The Nook will now run Android 2.2, Froyo, and support Flash video. The tablet will support up to six IMAP and POP accounts and users can enable push notifications.
The Nook Color won’t have access to the whole Android Market, but has approved dozens of apps including Angry Birds and Epicurious. Barnes and Noble has also teamed up with Pandora on the tablet, so users can listen to music while reading.
When it comes to privacy on the revamped Nook, Jamie Iannone, president of Digital Products, said on a media call that users have total control over their Nook Friends social network for recommendations. Users can control what they share down to the individual book level, and the tablet will has password protection for security and purchasing.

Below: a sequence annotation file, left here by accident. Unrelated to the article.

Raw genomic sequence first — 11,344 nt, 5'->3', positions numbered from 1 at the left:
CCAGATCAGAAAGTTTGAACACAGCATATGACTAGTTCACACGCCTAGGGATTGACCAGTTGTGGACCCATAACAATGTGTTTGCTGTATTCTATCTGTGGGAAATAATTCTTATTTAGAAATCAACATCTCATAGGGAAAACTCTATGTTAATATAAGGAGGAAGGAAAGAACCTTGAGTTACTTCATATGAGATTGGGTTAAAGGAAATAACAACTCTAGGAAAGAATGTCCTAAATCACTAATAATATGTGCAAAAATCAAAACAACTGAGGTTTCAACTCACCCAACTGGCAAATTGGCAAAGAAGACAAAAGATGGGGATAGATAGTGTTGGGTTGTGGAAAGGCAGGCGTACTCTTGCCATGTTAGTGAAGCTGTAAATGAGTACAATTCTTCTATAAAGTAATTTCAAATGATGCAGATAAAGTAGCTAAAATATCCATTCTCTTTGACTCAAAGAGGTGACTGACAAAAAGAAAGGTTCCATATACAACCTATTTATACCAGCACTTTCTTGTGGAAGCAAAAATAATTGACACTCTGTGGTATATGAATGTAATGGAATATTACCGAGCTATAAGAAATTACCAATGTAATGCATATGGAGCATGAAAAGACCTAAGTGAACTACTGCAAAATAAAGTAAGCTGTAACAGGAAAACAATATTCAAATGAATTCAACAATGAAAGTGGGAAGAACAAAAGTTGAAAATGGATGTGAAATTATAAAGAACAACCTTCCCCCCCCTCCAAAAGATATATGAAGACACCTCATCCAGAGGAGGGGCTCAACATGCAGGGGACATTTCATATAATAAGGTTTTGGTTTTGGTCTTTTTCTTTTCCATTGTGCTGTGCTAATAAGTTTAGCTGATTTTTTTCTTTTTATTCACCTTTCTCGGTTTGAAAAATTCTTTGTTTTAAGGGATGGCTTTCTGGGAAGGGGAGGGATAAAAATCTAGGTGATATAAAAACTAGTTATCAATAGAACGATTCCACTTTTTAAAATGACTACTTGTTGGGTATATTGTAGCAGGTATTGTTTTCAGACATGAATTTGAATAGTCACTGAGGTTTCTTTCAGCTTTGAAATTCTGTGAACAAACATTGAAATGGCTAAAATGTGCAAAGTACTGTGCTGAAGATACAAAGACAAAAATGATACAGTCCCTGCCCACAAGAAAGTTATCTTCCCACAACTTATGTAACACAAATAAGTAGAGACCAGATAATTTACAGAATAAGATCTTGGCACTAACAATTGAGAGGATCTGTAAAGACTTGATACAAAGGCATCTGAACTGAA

Barnes and Noble is going after a new market here by keeping the price low and tapping into the Nook’s potential to be more than an e-reader. In fact, it sounds a lot like the kind of device tech reporter Pete Rojas had envisioned from Amazon last week.
What do you think of this tablet-lite device?